FANTASY ISLAND zero stars
R, 109 mins.
2020, R, 109 mins.
Lucy Hale as Melanie / Michael Peņa as Mr. Roarke / Jimmy O. Yang as Brax / Michael Rooker as Morgan / Charlotte McKinney as Aphrodite / Parisa Fitz-Henley as Julia / Austin Stowell as Randall / Ryan Hansen as Bradley / Portia Doubleday as Sonja / Maggie Q as Elena
Directed by Jeff Wadlow / Written by Wadlow, Christopher Roach, and Jillian Jacobs
screening of BLUMHOUSE'S FANTASY ISLAND I went out to have supper.
Not too out of the ordinary, mind you. This is a common ritual for
I mixed things
up, though, and opted to order onion rings on the side as opposed French
fries with my burger.
After sampling a
few of the rings I was thoroughly convinced that they were the very best
that I've had in an awfully long time.
When the movie
started I couldn't get those onion rings out of my mind.
Even halfway through my screening I was contemplating how this
restaurant cooked them. Moreover,
what kind of batter did they use? What
temperature were they deep fried at?
For how long? How did
they stay so crispy on the outside, but so perfectly chewing on the
inside? Were they made from scratch or cooked from an existing
frozen batch state?
Even as FANTASY
ISLAND drew itself towards a conclusion I was still obsessed with the
quality of those rings and the possible prep and cooking work required to
get them to such a higher echelon level of unmatched taste.
Now, what do onion rings have to do with FANTASY ISLAND? Absolutely nothing, of course. But here's the thing (point incoming): The big screen adaptation of the late 1970s and early 1980s ABC TV series - which involved a vacation island resort where travelers could literally live out their deepest desires - is absolute garbage of the lowest order and an embarrassingly wrongheaded movie of amateurish trashiness. This is such a categorically wretch remake/reboot that it never once rises to the retrograde moniker of so-bad, it's-good. And, yes, all I thought about during every single minute of its excruciatingly long 109 minute running time were those delicious onion rings I had beforehand. Nothing else in this film mattered to me as much as that side dish that I ravenously stuffed in my mouth an hour before my screening. That's a telling qualitative sign as far as FANTASY ISLAND is concerned. This film is as thoroughly bad as any of seen lately.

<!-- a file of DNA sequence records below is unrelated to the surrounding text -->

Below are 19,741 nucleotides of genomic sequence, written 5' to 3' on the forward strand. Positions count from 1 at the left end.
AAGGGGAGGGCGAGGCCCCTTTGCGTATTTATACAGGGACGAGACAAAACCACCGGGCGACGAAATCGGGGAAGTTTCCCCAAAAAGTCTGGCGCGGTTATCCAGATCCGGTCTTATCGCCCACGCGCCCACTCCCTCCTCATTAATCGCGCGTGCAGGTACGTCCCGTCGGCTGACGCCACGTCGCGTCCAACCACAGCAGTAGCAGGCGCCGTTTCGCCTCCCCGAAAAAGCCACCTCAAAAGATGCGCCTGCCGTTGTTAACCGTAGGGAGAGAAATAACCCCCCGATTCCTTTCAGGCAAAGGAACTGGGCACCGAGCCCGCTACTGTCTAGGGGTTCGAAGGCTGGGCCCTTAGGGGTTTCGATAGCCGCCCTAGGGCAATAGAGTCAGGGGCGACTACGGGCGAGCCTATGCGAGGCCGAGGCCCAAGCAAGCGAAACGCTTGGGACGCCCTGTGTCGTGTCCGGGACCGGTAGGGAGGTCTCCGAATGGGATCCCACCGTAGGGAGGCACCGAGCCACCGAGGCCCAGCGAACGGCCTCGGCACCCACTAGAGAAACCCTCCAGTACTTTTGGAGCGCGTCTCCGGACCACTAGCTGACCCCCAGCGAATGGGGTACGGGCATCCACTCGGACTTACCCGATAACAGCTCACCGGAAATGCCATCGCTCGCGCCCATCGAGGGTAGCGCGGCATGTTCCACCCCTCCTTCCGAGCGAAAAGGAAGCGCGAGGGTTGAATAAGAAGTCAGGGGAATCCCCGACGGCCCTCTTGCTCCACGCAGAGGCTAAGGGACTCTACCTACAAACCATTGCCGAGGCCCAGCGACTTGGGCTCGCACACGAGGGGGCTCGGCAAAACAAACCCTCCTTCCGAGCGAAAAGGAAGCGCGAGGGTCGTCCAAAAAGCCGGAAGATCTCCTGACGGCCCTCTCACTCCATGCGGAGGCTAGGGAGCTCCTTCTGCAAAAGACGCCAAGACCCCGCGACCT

forget...I just suffered through the abomination that was DOLITTLE
To be fair,
seeing Blumhouse's name attached to this film - and even featured heavily
in the marketing - held a small kernel of modest promise to me.
Turning the pretty B-grade and corny TV series into a darker
psychological horror thriller most definitely has its initial appeal
(plus, why remake something if you're just going to lazily copy it
wholesale?). This film still
has a magical island of unknown power that allows visitor's deepest
fantasies to come true. It